With the increasing popularity of all things cider, drinkers are beginning to realise that apples produce as many styles of fermented juice as grapes produce wines, with flavours influenced by apple type and region of production. From our West Country base we’re very familiar with brews produced using blends of traditional cider apples – the high levels of tannins and sugars making the fruit revolting to eat but perfect at producing complex, full bodied, bitter drinks when fermented.
To get a more educated taste of ciders – and perrys – produced using different ingredients we teamed up with Lee Ocean, cider expert and proprietor of the excellent shop The Cider Orchard.
First we tuck into a pair of ciders from Wales. Ty Gwyn is one of several popular Welsh cidermakers, growing traditional apples from their Monmouthshire farm. ‘Dabinett’ (6.5%) shows what a single variety of apple can do with it’s star, the Somerset dabinett, being one of the UK’s most popular bittersweet cider apples. This medium cider certainly possesses the familiar juicy taste of cider apples and, as Lee describes, ‘is an easy drinking cider with a lasting smoothness’.
Ty Gwyn’s ‘Medium Dry Cider‘ (6%) switches to the Vilberie apple. Common throughout Herefordshire orchards, via Brittany, it’s high in both bittersweet juice and tannins making it slightly sweet and appley at first but giving way to a cheek-sucking, earthy dryness familiar to cider drinkers from the three counties of Gloucestershire, Herefordshire and Worcestershire.
Next Lee takes us to Berkshire, by way of Ciderniks ‘Dab Hand’ (6.5%). A blend of Dabinett and the sweet French Michelin apple, this cloudy drink has less of the bitterness of the previous offerings. Lee talks of ‘an arid dry, yeasty flavour – perfect to accompany a juicy steak.”
Cornish tipple Polgoon Cider (5%) is a beverage more familiar to those from Southern apple growing regions – a gentler flavour with a crispness more like wine. This is the sweetest drink thus far and possesses a light sparkle. It has a crisp finish and, according to Lee, “should be enjoyed chilled, while sat in the glorious sunshine”.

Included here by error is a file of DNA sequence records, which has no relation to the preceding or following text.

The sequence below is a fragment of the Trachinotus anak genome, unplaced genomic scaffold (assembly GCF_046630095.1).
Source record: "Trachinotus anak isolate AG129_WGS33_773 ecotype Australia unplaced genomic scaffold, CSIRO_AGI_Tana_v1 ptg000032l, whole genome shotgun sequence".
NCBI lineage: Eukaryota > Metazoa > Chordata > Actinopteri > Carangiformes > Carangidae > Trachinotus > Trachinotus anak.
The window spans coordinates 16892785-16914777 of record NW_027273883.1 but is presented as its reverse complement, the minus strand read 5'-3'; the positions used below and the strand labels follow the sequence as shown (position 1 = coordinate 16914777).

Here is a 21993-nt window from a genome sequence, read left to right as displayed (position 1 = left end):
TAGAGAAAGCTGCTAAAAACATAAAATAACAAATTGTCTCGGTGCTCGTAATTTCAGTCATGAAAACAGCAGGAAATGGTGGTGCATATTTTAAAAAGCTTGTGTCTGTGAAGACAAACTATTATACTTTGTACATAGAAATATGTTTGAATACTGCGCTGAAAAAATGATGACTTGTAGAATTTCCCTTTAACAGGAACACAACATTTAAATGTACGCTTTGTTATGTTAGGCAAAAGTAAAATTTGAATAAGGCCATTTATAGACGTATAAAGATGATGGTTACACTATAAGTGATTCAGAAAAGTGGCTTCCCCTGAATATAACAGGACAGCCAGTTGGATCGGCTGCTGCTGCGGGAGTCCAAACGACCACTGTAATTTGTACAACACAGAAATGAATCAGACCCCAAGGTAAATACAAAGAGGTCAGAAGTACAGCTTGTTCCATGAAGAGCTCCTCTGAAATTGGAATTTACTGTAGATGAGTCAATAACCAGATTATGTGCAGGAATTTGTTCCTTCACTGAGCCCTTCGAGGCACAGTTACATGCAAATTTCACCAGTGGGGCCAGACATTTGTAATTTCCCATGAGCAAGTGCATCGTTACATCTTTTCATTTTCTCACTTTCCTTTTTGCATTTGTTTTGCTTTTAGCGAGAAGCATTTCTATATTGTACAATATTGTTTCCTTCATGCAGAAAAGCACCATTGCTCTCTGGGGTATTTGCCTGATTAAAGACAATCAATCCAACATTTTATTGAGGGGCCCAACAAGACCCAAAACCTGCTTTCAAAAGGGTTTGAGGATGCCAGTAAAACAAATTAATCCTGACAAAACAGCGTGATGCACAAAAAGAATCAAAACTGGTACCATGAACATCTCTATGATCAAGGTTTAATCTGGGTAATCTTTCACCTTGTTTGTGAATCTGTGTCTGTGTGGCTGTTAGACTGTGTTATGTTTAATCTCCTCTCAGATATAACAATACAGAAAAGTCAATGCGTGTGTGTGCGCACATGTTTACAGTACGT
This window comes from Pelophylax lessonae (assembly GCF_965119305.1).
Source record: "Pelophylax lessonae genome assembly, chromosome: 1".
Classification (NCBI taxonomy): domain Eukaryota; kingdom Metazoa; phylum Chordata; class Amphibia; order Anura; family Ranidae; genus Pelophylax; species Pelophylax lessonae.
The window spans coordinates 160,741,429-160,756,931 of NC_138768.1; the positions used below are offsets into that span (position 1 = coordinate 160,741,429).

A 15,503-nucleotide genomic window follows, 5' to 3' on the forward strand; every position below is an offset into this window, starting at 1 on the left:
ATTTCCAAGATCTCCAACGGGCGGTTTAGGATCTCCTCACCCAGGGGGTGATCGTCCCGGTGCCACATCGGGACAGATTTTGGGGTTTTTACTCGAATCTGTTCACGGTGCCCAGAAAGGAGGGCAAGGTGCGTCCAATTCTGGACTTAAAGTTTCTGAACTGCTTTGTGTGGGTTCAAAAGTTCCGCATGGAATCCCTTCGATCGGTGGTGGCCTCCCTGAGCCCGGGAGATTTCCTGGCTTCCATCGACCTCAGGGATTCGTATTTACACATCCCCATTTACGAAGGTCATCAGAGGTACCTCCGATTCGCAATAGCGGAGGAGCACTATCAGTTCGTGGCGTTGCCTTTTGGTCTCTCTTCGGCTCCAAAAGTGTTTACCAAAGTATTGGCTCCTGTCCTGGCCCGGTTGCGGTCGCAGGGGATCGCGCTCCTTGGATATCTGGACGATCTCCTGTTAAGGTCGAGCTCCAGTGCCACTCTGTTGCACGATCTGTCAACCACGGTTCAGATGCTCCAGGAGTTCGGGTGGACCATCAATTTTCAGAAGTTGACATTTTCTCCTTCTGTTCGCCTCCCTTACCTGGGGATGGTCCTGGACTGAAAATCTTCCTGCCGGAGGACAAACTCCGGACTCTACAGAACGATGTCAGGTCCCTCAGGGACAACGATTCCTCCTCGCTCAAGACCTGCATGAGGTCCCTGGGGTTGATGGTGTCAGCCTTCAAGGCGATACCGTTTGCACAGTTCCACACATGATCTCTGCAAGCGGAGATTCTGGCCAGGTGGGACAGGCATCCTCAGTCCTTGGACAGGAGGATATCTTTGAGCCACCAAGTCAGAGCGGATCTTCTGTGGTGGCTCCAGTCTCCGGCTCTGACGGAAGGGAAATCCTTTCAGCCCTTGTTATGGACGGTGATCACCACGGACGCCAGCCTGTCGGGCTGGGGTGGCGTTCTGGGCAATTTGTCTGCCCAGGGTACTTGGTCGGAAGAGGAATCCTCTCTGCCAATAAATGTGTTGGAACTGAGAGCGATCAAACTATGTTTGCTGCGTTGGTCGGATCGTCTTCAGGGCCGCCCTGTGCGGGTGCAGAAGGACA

From here we enter into fruit cider territory, staying with Polgoon and their Heli-berry Cider (4%). Blended with red berries it shows how adaptable cider is when creating new and interesting drinks. Sold to raise funds for the Cornwall Air Ambulance Trust Funds it packs the fruity sweetness of a summer berry pudding from its appley roots.
Finally we sample a Perry. Unlike pear ciders – which are apple-based drinks flavoured with pears – a proper perry is produced using exclusively pear juice, most commonly from perry orchards in the three counties area. Dragon Orchards ‘Commander’s Perry’ (7.5%) is an excellent example of the perry makers craft which Lee describes as “a full bodied perry, best enjoyed chilled with spicy food to get the most from this dry delight”.
With Lee’s help we’re certainly more aware of how using different fruit can significantly alter the characteristics of a cider – useful knowledge to further enhance our appreciation of this often misunderstood drink.
To try these ciders for yourself and compare tasting notes, visit www.theciderorchard.co.uk